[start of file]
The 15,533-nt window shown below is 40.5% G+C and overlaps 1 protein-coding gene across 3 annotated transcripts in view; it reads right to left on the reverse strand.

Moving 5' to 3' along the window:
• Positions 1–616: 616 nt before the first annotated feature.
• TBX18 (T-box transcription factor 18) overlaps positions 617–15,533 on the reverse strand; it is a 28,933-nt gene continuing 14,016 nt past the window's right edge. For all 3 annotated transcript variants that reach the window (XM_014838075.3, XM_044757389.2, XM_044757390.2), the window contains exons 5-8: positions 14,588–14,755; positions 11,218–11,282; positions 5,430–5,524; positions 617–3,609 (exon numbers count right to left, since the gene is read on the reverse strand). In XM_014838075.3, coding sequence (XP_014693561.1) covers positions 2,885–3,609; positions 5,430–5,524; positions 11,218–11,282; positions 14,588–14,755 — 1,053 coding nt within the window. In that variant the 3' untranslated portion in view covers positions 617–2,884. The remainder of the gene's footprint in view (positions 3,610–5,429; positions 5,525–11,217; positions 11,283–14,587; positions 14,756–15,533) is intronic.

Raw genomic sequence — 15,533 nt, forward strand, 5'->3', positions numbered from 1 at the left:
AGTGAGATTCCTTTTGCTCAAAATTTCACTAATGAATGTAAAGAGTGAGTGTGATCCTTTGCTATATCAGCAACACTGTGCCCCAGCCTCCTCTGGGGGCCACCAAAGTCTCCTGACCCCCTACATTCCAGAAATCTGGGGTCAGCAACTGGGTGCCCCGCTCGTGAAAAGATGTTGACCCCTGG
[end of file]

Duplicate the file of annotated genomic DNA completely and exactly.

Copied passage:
The 15,533-nt window shown below is 40.5% G+C and overlaps 1 protein-coding gene across 3 annotated transcripts in view; it reads right to left on the reverse strand.

Moving 5' to 3' along the window:
• Positions 1–616: 616 nt before the first annotated feature.
• TBX18 (T-box transcription factor 18) overlaps positions 617–15,533 on the reverse strand; it is a 28,933-nt gene continuing 14,016 nt past the window's right edge. For all 3 annotated transcript variants that reach the window (XM_014838075.3, XM_044757389.2, XM_044757390.2), the window contains exons 5-8: positions 14,588–14,755; positions 11,218–11,282; positions 5,430–5,524; positions 617–3,609 (exon numbers count right to left, since the gene is read on the reverse strand). In XM_014838075.3, coding sequence (XP_014693561.1) covers positions 2,885–3,609; positions 5,430–5,524; positions 11,218–11,282; positions 14,588–14,755 — 1,053 coding nt within the window. In that variant the 3' untranslated portion in view covers positions 617–2,884. The remainder of the gene's footprint in view (positions 3,610–5,429; positions 5,525–11,217; positions 11,283–14,587; positions 14,756–15,533) is intronic.

Raw genomic sequence — 15,533 nt, forward strand, 5'->3', positions numbered from 1 at the left:
AGTGAGATTCCTTTTGCTCAAAATTTCACTAATGAATGTAAAGAGTGAGTGTGATCCTTTGCTATATCAGCAACACTGTGCCCCAGCCTCCTCTGGGGGCCACCAAAGTCTCCTGACCCCCTACATTCCAGAAATCTGGGGTCAGCAACTGGGTGCCCCGCTCGTGAAAAGATGTTGACCCCTGG